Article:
Schumer, Blumenthal Reveal: Over Five Years Ago, NTSB Recommended Critical Safety Monitoring Systems On All Passenger Trains That Could Prevent The Next Accident - But Federal Railroad Authority Has Yet To Take Any Action Putting Those Requirements In Place; Senators Demand FRA To Immediately Begin Implementing Requirements

In Wake Of 2008 Crash, NTSB Recommended Inward And Outward Facing Cameras In Locomotives And Operating Cabs – Equipment Would Help Prevent Dangerous Behavior By Monitoring Conductors and Tracks Since Recommendation Was Made, No Action Has Been Taken By FRA – Schumer And Blumenthal Call For Rule Making Process To Begin Immediately To Help Prevent Future Crashes Recordings Could Be Used to Spot Dangerous Behavior or Track Conditions – Like Falling Asleep, Texting, or Broken Rails - Before It

(Hartford, CT) – U.S. Senators Charles E. Schumer (D-NY) and Richard Blumenthal (D-Conn.) today urged the Federal Railroad Administration (FRA) to immediately begin requiring critical safety monitoring systems that consist of inward and outward facing cameras in locomotives and operating railway cabs. In the wake of a 2008 railway collision in California, the National Transportation Safety Board (NTSB) recommended inward facing cameras, which would monitor train crew performance, as well as outward facing cameras, which would be used to monitor crossing accidents and to recognize any deficiencies on the tracks. The FRA has yet to take any regulatory action putting these recommendations in place. Schumer and Blumenthal today explained that the recording devices may be used as a deterrent for dangerous behavior, like falling asleep or texting and allow rail officials to monitor and correct such behavior before a tragic accident occurred.  It could also be used after a rail crash to determine the cause of the crash.  Neither outward or inward camera systems were present on the three Metro-North trains involved in accidents this year.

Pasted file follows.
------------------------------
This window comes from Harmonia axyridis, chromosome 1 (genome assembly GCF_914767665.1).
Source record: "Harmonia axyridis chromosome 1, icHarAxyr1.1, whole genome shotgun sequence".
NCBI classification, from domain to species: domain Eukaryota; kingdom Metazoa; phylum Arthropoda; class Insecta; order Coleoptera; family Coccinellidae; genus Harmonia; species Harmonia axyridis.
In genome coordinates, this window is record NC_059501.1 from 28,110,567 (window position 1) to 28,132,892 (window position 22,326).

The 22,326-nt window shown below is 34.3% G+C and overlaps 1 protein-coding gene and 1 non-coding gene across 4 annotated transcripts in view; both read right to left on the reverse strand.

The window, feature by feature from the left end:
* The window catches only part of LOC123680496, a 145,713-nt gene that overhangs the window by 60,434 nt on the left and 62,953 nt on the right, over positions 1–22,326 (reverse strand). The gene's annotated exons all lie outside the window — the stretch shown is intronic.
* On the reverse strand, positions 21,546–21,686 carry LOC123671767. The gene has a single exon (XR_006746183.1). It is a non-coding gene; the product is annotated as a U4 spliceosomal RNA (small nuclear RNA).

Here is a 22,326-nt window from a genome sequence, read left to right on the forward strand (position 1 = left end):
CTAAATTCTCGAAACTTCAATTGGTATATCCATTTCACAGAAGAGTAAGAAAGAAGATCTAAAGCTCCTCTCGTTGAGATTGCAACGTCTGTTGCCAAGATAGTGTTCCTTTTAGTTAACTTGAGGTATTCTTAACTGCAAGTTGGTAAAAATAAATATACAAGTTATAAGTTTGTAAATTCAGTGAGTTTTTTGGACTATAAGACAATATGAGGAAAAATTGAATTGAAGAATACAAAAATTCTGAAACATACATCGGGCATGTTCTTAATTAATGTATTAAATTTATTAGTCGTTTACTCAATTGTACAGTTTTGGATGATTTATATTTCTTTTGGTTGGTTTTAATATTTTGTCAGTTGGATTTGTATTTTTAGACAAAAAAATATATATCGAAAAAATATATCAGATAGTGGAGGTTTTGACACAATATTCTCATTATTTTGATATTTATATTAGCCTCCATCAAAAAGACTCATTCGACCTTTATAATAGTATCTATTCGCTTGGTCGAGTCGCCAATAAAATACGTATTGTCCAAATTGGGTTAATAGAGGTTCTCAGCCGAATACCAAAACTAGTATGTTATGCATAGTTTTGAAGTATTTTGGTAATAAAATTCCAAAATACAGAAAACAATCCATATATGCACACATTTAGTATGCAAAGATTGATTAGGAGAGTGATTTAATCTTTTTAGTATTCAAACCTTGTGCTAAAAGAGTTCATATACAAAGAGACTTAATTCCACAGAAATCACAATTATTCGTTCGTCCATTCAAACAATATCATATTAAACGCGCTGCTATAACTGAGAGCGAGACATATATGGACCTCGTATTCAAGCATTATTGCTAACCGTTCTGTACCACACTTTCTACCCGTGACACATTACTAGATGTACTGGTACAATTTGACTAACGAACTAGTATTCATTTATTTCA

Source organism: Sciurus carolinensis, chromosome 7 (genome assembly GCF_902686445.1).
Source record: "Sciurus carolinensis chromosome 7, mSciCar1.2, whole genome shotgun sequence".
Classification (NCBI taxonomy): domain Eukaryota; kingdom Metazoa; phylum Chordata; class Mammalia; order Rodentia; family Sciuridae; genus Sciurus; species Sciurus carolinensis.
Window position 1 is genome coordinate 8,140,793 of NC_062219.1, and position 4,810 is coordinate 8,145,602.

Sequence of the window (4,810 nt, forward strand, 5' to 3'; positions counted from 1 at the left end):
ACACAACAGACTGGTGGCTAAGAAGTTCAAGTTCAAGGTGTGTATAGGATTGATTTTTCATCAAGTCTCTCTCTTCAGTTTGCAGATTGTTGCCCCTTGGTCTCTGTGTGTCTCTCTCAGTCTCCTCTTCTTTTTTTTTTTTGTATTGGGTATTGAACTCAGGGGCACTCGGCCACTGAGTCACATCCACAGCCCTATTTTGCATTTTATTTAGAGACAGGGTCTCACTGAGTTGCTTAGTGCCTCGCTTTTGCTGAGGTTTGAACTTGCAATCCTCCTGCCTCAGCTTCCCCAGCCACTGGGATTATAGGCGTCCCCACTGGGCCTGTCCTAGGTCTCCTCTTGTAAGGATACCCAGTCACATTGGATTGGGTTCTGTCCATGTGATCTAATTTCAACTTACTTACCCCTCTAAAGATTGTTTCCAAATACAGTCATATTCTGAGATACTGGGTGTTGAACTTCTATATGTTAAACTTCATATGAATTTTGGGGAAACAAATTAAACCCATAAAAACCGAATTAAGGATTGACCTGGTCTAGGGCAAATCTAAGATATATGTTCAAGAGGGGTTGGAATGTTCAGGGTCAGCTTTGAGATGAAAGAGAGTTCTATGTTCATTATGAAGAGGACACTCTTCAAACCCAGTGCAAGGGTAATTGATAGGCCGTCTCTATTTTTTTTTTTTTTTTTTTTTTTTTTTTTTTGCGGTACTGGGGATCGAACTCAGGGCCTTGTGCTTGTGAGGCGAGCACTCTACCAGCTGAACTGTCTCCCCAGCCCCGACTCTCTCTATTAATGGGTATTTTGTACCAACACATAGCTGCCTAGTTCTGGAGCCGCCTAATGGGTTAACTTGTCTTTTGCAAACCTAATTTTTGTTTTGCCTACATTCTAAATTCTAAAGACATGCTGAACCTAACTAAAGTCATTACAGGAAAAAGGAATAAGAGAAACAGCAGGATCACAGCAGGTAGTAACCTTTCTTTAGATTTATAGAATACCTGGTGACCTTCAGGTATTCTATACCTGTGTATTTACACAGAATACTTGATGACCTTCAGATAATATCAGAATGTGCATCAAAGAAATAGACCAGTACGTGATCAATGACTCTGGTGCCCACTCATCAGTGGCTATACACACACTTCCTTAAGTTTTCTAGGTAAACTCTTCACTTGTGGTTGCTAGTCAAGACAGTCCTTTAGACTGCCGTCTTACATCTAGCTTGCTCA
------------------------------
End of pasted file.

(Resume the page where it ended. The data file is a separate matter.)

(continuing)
“I’m perplexed as to why, for the past few years, the FRA has been sitting on a list of life-saving recommendation  that may very well prevent dangerous behavior onboard our commuter trains,” said Schumer. “We’ve now learned that the engineer in last week’s deadly derailment may have dozed off due to ‘highway hypnosis.’ Inward facing cameras may help railroad managers detect dangerous patterns amongst engineers ahead of time, and also help investigators determine the cause of a future rail accident. It’s time the FRA gets onboard with the National Transportation Safety Board’s recommendation.”

"I am astonished and appalled by delays in implementing these vital safety devices, risking danger and death," said Blumenthal. “Audio and video recording tools can help prevent operator error and equipment failure-- likely causes of the horrific Bronx tragedy. Failure to implement these life-saving steps is inexplicable and inexcusable. The FRA should immediately require Metro North and all railroads to implement these simple straightforward cost effective measures, sending a message that misconduct or mistakes will be recorded and that there will be accountability. I commend the FRA's recent Emergency Order, and hope that it can be expanded to include required installation of audio and visual recorders.”